In Encouragement, Stories

Bob Goff Interview | helloHOPE

We had the privilege of speaking with Bob Goff the day after a local speaking engagement. He is the author of the New York Times bestseller Love Does and is an inspiring, humble and loving person. We enjoyed the stories and insights in his book so much that we were anxious to hear his perspective on hope and dealing with medical challenges. Here is our conversation: 

Andrew: The stories that you tell are so practical and inspiring in loving people. What would you say to someone struggling to find hope in the middle of their circumstance?
Bob: You know what I wouldn’t do is give them advice that rhymes. Sometimes when people are super well intentioned, they say things to people to try to give them some comfort, and it just kind of backfires. They didn’t mean it to, but we just need to be super mindful of that. Try not to identify with somebody’s pain or relate to it or compare it to mine; just try to compare it to theirs. I met a guy today that got shot in both legs, and I don’t try to relate that to the time I broke my toe. Don’t try to relate to people, just love them. Just be really with them, and that’s enough.

A: What is the wildest thing you’ve ever done for someone who was bedridden at home or in a hospital?
B: Did we talk about Carol and the problems she had? I think that’s it. That was really meaningful for me, and I think it was for her as well.
[Bob had shared a story the night before about Carol, his neighbor and friend, that was diagnosed with terminal cancer. He told a few stories of their journey, and one of them started with Bob asking Carol if there was anything she had ever really wanted to do but hadn’t had a chance to yet. Her response: Toilet paper someone’s house! Bob proceeded to tell the story of how they rolled a person’s house (at 4pm in the afternoon!) together. The story is funny, but it also illustrates Bob’s perspective in our first question: Be with the person and love them. I’m also pretty sure that you can’t spend extended periods of time with Bob without laughter.]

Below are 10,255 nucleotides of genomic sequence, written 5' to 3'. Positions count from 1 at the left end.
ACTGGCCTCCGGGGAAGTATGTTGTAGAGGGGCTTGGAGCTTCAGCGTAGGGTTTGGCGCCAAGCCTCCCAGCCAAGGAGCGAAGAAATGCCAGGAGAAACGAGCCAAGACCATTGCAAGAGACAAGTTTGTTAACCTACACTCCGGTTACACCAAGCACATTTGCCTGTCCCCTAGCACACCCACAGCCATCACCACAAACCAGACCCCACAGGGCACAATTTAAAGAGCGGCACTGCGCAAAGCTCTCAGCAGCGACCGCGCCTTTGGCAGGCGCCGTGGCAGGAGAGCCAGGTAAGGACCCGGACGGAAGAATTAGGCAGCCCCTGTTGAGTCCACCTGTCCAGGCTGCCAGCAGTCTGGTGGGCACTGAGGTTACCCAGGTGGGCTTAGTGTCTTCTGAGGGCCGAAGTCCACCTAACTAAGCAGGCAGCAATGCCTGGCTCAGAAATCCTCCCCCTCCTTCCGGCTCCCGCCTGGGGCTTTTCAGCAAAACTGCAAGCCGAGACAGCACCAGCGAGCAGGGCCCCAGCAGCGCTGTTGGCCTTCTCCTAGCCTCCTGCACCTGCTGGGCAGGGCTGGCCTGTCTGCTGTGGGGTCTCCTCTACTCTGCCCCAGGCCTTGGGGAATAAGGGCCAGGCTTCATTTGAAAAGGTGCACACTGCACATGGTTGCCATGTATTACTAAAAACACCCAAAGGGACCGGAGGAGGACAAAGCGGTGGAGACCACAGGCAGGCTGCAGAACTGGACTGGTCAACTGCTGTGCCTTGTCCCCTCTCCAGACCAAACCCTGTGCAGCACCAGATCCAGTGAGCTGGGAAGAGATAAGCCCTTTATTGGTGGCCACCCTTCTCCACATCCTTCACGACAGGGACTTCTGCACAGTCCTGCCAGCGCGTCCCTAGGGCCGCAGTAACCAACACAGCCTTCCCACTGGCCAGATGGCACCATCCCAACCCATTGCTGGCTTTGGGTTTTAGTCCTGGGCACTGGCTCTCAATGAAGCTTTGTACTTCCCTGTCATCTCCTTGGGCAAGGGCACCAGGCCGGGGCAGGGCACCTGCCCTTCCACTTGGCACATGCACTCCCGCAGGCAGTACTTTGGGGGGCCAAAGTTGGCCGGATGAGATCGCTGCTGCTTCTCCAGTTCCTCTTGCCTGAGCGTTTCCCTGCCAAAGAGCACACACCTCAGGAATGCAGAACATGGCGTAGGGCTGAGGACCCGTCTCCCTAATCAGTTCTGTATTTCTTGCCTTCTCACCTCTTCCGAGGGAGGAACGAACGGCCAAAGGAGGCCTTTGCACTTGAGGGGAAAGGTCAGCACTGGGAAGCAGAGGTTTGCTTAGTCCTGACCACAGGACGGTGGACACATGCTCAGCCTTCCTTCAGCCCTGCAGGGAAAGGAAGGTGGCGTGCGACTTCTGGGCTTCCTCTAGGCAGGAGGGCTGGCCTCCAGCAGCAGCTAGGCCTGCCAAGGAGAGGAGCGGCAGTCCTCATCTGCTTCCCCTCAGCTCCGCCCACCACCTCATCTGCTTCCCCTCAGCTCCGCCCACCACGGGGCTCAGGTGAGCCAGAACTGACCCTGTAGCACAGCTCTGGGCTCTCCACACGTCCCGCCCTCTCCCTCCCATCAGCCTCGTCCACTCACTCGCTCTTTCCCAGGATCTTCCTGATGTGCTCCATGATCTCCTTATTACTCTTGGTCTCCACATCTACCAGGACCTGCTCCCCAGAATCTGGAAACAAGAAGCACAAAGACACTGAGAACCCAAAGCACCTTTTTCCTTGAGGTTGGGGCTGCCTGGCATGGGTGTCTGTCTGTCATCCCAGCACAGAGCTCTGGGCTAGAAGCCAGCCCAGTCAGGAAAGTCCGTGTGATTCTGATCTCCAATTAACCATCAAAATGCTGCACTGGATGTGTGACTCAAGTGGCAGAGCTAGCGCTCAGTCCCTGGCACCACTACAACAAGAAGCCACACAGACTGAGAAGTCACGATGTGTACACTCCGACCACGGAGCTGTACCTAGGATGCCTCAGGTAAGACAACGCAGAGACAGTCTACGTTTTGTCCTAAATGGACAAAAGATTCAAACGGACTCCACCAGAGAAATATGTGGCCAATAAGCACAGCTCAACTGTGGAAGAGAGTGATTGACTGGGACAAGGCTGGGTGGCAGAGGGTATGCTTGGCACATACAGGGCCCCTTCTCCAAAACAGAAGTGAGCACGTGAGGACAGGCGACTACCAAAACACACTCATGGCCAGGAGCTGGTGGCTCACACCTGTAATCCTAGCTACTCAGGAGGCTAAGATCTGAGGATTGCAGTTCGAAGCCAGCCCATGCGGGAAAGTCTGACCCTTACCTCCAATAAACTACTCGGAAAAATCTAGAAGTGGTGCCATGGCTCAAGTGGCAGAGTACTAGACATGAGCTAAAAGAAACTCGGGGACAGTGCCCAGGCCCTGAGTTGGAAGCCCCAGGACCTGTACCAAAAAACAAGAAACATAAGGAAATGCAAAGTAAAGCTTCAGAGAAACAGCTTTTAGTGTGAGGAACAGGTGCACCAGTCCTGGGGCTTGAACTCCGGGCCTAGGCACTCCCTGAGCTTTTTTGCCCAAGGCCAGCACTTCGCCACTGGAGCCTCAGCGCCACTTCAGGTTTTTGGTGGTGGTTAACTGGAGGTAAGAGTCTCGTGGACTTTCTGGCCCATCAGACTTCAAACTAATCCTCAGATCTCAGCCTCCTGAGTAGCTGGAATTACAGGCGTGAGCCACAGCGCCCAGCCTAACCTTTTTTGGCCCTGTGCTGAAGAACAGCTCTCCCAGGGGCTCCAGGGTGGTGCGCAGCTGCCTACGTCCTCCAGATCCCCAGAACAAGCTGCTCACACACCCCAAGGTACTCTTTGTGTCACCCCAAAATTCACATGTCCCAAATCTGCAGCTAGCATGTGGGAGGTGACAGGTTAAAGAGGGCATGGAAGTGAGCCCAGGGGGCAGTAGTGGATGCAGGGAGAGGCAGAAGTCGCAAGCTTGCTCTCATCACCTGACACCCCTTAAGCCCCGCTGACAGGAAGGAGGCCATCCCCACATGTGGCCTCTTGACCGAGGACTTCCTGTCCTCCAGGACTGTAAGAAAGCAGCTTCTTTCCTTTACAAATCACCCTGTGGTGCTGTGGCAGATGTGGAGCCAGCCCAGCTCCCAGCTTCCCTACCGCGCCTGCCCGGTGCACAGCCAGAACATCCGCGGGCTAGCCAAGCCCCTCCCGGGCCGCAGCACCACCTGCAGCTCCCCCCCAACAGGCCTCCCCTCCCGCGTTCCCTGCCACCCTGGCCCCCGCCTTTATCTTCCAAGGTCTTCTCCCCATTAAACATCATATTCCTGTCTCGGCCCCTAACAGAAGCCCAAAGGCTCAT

A: How would you describe a time when the Lord was your rock and hope?
B: I’m getting on a plane to Somalia right now, so that’s a pretty rowdy place. That would be a time. I don’t know if one in particular comes to mind, but usually when things have gone wrong, which is often. I’m not trying to keep track of the number of them, but I’m not trying to think of all the things that go right, too. Just constantly saying, “God, I’m going to do my part to show up and love people, and you’ll do your part, which is be in charge of keeping everyone safe.” I’m not freaked out by it. Just take the next step.

A: Who is the most hope-filled person you’ve ever met?
B: Oh, Trent Walters. He’s an Atlanta guy; he’s like hope on wheels. Go find him.

A: What is your definition of hope?
B: I think of hope and expectation a lot. They kind of have the same birth parents: anticipation. Sometimes expectation gets a bad rap. I think you should be constantly expecting everything. Just don’t expect things from each other. But expect that God’s going to do terrific things by you, through you, and hopefully because of you. Living constantly in anticipation and expectation. That’s what hope means to me.

We left our time with Bob feeling so thankful for the time he took to share his perspective with us. I love what he said about finding his hope in God when the situation is unsure: “Just take the next step.” Bob continues to do just that as he builds schools and fights for human rights through this organization, Restore International. His joy is a bright spot, and we are inspired to continue taking steps to bring that same joy to others! Thank you, Bob!

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